The burning question
When automotive journalist Markus Stier was in his 20s, he started experiencing burning pain in his chest about twice a month. For years, he suffered without seeking medical assistance. A girlfriend who worked in a pharmacy recommended antacids, and although they helped somewhat, Stier was initially doubtful that she’d pinpointed his problem.
“She suspected it was the stomach, which sounded weird to me, because the pain always came from a higher-located area,” says Stier, now 51. “Sometimes the cramps were so extreme that I had the feeling my chest would implode.”
About 15 years ago, Stier finally saw a doctor. He had accepted the idea that his pain might be stomach-related, so he was surprised to be diagnosed with gastroesophageal reflux disease (GORD), or inflammation of the oesophagus, the tube that leads from the mouth to the stomach.
“I still have the doctor’s words in my head: ‘Your stomach is totally fine inside, but the lower part of your oesophagus looks like flames climbing up the wall,’” Stier says.
His doctor prescribed medicine, which helped soothe his oesophageal inflammation. At the same time, Stier modified his diet, eliminating chocolate, sweets, spirits, juices and coffee.
A common problem
For many, the searing pain of heartburn is an unpleasant occasional fact of life. It’s often the sign of acid reflux: stomach acid backing up into the oesophagus when the muscle that’s supposed to separate the oesophagus and stomach doesn’t stay shut.
Heartburn tends to fade after a few hours, so many people don’t consider it a serious concern.
“It’s pretty acceptable to have once-a-month episodes of heartburn, particularly related to a heavy meal or alcohol,” says GI professor Daniel Sifrim. “It’s considered a disease when the symptoms are more than once a week, when it affects quality of life, or when there are complications.”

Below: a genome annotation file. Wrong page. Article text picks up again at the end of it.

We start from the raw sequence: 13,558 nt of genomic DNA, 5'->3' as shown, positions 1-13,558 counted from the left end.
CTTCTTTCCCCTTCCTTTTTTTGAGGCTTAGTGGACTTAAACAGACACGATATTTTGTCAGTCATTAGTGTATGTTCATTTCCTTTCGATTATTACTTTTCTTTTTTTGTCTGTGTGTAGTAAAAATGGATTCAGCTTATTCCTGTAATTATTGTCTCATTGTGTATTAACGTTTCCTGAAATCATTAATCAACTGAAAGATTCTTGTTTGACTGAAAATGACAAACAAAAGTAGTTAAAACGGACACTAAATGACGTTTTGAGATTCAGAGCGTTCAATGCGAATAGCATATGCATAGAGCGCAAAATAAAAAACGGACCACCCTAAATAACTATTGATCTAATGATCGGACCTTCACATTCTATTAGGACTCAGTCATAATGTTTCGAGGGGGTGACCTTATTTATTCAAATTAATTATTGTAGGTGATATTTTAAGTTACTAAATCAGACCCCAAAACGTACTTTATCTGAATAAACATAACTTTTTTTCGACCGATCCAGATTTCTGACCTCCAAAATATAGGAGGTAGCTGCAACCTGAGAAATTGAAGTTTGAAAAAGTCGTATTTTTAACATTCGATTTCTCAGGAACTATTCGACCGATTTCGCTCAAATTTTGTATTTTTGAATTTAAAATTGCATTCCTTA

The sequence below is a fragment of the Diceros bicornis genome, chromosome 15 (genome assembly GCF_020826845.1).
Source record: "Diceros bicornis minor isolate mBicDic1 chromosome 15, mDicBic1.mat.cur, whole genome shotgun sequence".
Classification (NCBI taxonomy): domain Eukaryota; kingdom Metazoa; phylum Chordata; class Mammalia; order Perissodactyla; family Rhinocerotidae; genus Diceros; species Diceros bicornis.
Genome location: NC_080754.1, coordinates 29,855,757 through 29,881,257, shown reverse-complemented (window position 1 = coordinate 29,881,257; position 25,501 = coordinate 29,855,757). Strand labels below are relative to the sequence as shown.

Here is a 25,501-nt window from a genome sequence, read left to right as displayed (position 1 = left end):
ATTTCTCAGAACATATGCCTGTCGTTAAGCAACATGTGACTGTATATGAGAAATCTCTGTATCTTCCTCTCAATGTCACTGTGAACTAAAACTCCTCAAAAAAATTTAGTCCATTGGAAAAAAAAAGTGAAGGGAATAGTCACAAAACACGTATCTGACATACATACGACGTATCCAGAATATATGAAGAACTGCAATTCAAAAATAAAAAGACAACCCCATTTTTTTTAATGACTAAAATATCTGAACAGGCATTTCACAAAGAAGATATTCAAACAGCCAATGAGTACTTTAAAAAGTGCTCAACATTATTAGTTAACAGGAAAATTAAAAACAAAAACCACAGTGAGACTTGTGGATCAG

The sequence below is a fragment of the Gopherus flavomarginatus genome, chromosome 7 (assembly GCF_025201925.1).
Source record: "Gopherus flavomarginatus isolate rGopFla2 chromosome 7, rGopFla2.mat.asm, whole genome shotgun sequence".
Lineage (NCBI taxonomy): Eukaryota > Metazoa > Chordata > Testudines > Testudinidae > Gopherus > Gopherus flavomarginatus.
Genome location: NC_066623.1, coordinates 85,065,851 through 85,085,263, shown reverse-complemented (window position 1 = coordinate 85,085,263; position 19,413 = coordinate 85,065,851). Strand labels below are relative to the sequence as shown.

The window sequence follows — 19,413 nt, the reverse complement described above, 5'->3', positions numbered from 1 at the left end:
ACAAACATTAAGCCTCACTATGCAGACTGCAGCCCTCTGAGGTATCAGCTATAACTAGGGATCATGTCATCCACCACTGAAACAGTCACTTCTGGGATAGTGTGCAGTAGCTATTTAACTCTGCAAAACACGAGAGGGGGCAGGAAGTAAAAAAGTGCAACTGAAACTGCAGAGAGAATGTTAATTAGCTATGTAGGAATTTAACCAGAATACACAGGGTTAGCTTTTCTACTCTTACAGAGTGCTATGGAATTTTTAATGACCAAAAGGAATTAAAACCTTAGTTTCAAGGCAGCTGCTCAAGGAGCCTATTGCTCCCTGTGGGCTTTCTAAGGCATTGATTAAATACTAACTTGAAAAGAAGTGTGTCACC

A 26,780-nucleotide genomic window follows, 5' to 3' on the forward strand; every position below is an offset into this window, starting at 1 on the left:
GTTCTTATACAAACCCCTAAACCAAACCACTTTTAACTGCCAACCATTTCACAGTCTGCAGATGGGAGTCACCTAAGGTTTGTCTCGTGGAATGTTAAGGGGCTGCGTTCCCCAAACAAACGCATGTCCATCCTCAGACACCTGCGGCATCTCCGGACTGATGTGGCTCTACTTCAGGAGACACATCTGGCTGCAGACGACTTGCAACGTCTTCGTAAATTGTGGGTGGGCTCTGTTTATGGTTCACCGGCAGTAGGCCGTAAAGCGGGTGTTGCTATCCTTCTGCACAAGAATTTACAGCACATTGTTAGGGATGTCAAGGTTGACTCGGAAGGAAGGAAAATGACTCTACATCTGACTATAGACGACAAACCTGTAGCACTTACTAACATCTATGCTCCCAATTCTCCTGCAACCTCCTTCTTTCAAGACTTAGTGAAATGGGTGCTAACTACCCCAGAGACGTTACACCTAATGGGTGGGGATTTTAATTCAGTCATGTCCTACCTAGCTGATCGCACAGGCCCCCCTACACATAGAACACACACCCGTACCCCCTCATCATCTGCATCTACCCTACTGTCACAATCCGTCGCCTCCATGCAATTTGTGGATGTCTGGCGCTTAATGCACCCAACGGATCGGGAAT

More frequent heartburn could indicate GORD, which sometimes causes damage to the delicate lining of the oesophagus due to the effects of stomach acid repeatedly spewing upward. Some people feel such intense pain, they worry that they’re having a heart attack.
“People say: ‘I woke up in the middle of the night with the most searing chest pain, and I rushed to the hospital thinking it was a heart attack, and they did all the tests, and they were normal,’” says professor of gastroenterology, Laurence Lovat. “They said maybe it was acid reflux.”
Complications may arise
Although GORD isn’t as serious as a heart attack, it isn’t always benign, either. Left untreated, GORD may cause complications over time. Some people get a chronic cough. Others may experience a narrowing of the oesophagus caused by scar tissue, which makes it difficult to swallow food comfortably. Years of damage may cause Barrett’s oesophagus, a condition that sometimes precedes oesophageal cancer.
“In one in ten people with chronic acid reflux, the lining of the oesophagus changes from being normal to being that of Barrett’s oesophagus,” Lovat says. “Barrett’s oesophagus itself has a one in ten or less chance of becoming cancerous. If you don’t have Barrett’s oesophagus, the likelihood of getting oesophageal cancer is almost zero.”